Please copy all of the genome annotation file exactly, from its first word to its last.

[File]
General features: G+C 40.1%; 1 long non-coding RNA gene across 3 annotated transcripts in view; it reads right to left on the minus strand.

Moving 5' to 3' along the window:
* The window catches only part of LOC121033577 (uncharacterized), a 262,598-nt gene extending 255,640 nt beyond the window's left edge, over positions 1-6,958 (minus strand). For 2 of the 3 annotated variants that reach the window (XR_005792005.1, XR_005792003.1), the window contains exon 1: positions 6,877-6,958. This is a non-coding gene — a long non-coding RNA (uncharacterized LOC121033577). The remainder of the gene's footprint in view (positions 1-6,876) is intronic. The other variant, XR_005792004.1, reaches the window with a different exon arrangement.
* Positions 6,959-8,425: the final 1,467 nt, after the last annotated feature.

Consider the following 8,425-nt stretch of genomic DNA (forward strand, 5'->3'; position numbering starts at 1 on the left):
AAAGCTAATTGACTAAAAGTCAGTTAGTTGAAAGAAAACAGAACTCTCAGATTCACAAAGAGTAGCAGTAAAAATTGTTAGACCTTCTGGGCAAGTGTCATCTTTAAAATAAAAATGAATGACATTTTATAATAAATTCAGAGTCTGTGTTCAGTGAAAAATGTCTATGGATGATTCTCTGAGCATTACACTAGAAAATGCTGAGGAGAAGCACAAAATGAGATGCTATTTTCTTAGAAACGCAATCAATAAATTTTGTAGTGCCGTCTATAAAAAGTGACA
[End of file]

General features: G+C 40.1%; 1 long non-coding RNA gene across 3 annotated transcripts in view; it reads right to left on the minus strand.

Moving 5' to 3' along the window:
* The window catches only part of LOC121033577 (uncharacterized), a 262,598-nt gene extending 255,640 nt beyond the window's left edge, over positions 1-6,958 (minus strand). For 2 of the 3 annotated variants that reach the window (XR_005792005.1, XR_005792003.1), the window contains exon 1: positions 6,877-6,958. This is a non-coding gene — a long non-coding RNA (uncharacterized LOC121033577). The remainder of the gene's footprint in view (positions 1-6,876) is intronic. The other variant, XR_005792004.1, reaches the window with a different exon arrangement.
* Positions 6,959-8,425: the final 1,467 nt, after the last annotated feature.

Consider the following 8,425-nt stretch of genomic DNA (forward strand, 5'->3'; position numbering starts at 1 on the left):
AAAGCTAATTGACTAAAAGTCAGTTAGTTGAAAGAAAACAGAACTCTCAGATTCACAAAGAGTAGCAGTAAAAATTGTTAGACCTTCTGGGCAAGTGTCATCTTTAAAATAAAAATGAATGACATTTTATAATAAATTCAGAGTCTGTGTTCAGTGAAAAATGTCTATGGATGATTCTCTGAGCATTACACTAGAAAATGCTGAGGAGAAGCACAAAATGAGATGCTATTTTCTTAGAAACGCAATCAATAAATTTTGTAGTGCCGTCTATAAAAAGTGACA